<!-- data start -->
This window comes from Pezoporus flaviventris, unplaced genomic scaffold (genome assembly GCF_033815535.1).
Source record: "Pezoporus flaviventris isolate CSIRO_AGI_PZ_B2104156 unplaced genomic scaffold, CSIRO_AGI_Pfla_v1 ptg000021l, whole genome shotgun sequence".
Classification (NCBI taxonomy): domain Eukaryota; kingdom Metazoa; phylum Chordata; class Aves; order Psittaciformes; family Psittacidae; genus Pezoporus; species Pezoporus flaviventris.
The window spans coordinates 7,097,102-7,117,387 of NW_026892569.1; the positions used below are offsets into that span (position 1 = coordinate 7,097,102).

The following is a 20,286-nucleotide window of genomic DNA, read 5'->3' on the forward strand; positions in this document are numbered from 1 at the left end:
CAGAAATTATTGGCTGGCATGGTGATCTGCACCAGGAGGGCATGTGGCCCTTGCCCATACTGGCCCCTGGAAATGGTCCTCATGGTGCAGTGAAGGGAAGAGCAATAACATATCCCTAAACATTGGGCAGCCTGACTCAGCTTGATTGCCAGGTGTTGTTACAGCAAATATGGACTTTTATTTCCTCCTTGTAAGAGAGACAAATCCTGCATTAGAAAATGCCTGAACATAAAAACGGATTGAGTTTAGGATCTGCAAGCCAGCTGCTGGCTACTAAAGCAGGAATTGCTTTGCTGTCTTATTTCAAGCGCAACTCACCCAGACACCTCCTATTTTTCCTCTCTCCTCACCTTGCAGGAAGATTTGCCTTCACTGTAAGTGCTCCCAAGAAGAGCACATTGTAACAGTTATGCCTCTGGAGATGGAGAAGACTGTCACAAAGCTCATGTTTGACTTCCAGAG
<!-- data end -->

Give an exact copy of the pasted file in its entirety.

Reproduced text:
This window comes from Pezoporus flaviventris, unplaced genomic scaffold (genome assembly GCF_033815535.1).
Source record: "Pezoporus flaviventris isolate CSIRO_AGI_PZ_B2104156 unplaced genomic scaffold, CSIRO_AGI_Pfla_v1 ptg000021l, whole genome shotgun sequence".
Classification (NCBI taxonomy): domain Eukaryota; kingdom Metazoa; phylum Chordata; class Aves; order Psittaciformes; family Psittacidae; genus Pezoporus; species Pezoporus flaviventris.
The window spans coordinates 7,097,102-7,117,387 of NW_026892569.1; the positions used below are offsets into that span (position 1 = coordinate 7,097,102).

The following is a 20,286-nucleotide window of genomic DNA, read 5'->3' on the forward strand; positions in this document are numbered from 1 at the left end:
CAGAAATTATTGGCTGGCATGGTGATCTGCACCAGGAGGGCATGTGGCCCTTGCCCATACTGGCCCCTGGAAATGGTCCTCATGGTGCAGTGAAGGGAAGAGCAATAACATATCCCTAAACATTGGGCAGCCTGACTCAGCTTGATTGCCAGGTGTTGTTACAGCAAATATGGACTTTTATTTCCTCCTTGTAAGAGAGACAAATCCTGCATTAGAAAATGCCTGAACATAAAAACGGATTGAGTTTAGGATCTGCAAGCCAGCTGCTGGCTACTAAAGCAGGAATTGCTTTGCTGTCTTATTTCAAGCGCAACTCACCCAGACACCTCCTATTTTTCCTCTCTCCTCACCTTGCAGGAAGATTTGCCTTCACTGTAAGTGCTCCCAAGAAGAGCACATTGTAACAGTTATGCCTCTGGAGATGGAGAAGACTGTCACAAAGCTCATGTTTGACTTCCAGAG